It’s unreal. I’ve been out of undergrad for one year exactly today. My alma mater held its graduation ceremony yesterday (Congrats, Sewanee Class of 2019!) and I’m feeling all kinds of sentimental. In my post “5 Things I Wish I Knew as a First Generation College Student,” I touched on my college experience, with its challenges and victories. Walking across that stage was the greatest success of all after the studying and work it takes to earn that degree. I started thinking about the past year, and about how much I’ve been through in just a short time. The first year outside academia, outside the comfort of school and the protection of being in undergrad, is startling. None of us have things figured out. If you feel like you’re in limbo with knowing your path, I get it. Here are 5 pieces of advice I have for college grads after being in your shoes just a year ago!
1 // Don’t let people make you feel insignificant. You’re not.
I never liked confrontation. But within the past year and a half, I’ve had to stand up for myself more than in the rest of my life. I’ve always been sensitive and would get deeply hurt by people that doubted or criticized me. Safe to say, that’s over. After some events in Ukraine, the Dominican Republic, and at my university before I graduated, I grew a second, tougher skin. When people spoke down to me because I’m a young woman gaining her footing in the world, I stood up for myself. All those times that men who don’t even know or work with me thought it was a-okay to tell me what I should and shouldn’t be doing, I made it clear that it was not acceptable to speak to me that way. When I had a disagreement with a nonprofit, I didn’t allow them to place the blame on me for some logistical issues they had with my volunteer stay. It’s hard, but it’s worth it. Stand up for yourself! People may be inclined to make you feel insignificant because you’re a fresh college grad, but you’re not.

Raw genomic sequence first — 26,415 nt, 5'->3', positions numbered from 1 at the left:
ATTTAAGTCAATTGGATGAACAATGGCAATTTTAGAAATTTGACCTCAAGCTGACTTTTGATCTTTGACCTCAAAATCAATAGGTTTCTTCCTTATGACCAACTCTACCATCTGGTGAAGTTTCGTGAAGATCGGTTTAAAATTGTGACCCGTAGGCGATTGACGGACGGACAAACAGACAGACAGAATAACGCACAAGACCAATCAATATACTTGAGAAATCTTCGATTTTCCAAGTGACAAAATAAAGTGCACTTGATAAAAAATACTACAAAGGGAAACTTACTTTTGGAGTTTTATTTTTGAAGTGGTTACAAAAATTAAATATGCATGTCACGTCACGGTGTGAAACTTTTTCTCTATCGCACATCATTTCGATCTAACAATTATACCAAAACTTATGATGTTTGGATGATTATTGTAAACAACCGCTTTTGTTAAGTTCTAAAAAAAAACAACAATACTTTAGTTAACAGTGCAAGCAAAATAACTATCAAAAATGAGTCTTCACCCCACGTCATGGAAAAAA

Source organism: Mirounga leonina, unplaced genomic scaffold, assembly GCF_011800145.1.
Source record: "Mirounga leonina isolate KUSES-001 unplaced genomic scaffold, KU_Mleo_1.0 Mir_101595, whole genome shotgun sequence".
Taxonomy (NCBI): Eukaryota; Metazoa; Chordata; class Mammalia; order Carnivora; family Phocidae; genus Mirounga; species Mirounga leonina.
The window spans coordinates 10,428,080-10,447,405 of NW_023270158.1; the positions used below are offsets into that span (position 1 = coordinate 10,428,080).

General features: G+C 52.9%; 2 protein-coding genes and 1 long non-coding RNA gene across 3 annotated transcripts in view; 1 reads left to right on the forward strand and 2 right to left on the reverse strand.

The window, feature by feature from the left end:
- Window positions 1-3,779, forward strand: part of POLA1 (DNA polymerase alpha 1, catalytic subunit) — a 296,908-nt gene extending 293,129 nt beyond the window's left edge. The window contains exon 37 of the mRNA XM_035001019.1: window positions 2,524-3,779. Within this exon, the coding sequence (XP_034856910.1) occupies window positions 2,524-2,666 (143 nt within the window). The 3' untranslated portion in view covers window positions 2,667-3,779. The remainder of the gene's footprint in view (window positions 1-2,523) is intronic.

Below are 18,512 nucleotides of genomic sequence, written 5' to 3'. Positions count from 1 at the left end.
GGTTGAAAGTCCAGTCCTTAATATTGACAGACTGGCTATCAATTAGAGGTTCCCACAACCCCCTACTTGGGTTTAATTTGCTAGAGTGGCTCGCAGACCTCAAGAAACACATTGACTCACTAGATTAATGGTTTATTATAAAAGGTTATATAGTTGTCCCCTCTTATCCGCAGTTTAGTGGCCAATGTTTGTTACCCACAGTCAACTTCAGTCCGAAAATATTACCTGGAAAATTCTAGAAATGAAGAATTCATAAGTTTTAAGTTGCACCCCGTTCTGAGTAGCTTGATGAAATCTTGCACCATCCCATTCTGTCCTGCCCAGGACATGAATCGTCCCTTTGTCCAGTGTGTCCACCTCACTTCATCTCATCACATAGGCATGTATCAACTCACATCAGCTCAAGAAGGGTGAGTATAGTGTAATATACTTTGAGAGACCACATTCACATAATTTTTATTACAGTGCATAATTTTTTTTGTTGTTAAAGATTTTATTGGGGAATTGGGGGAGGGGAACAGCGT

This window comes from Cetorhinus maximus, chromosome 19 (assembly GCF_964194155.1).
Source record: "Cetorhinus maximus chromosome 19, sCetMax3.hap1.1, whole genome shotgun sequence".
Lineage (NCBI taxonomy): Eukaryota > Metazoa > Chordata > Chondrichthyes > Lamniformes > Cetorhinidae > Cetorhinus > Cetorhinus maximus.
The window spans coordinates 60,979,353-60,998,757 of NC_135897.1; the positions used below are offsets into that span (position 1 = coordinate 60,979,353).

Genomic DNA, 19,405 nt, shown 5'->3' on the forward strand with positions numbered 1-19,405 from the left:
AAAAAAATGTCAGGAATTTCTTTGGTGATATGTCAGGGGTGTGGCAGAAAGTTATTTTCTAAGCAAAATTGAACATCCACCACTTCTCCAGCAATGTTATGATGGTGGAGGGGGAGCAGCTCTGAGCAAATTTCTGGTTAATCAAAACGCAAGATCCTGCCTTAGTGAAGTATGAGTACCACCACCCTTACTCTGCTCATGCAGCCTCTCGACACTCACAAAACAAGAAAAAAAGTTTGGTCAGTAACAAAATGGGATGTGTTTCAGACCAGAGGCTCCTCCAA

2 // Find ways to do what you’re really, truly passionate about
I love volunteering, working with nonprofits, writing, and graphic design. When I was in the Peace Corps, I had the opportunity to design marketing content for my host organization every day. It was an absolute pleasure! I loved getting to tune into my creative side and truly enjoy my daily tasks. Now that I write and design graphics for clients, I still get to do what I really like and on my own schedule. Even if your first job out of college isn’t what you expected, dedicate some of your free time to do something for yourself. Free time is so, so important. As a yogi, I make sure to let loose with at least 3 classes a week. My day is so much more productive when I set aside time for myself.
Finding and pursuing your passion is one of the most important things in life. Don’t take that lightly! I know so many people that stay in jobs they hate for income security. Use the next few years to dabble and find out what you really love to do, and then pursue it with everything you’ve got.
3 // Don’t blow all your money!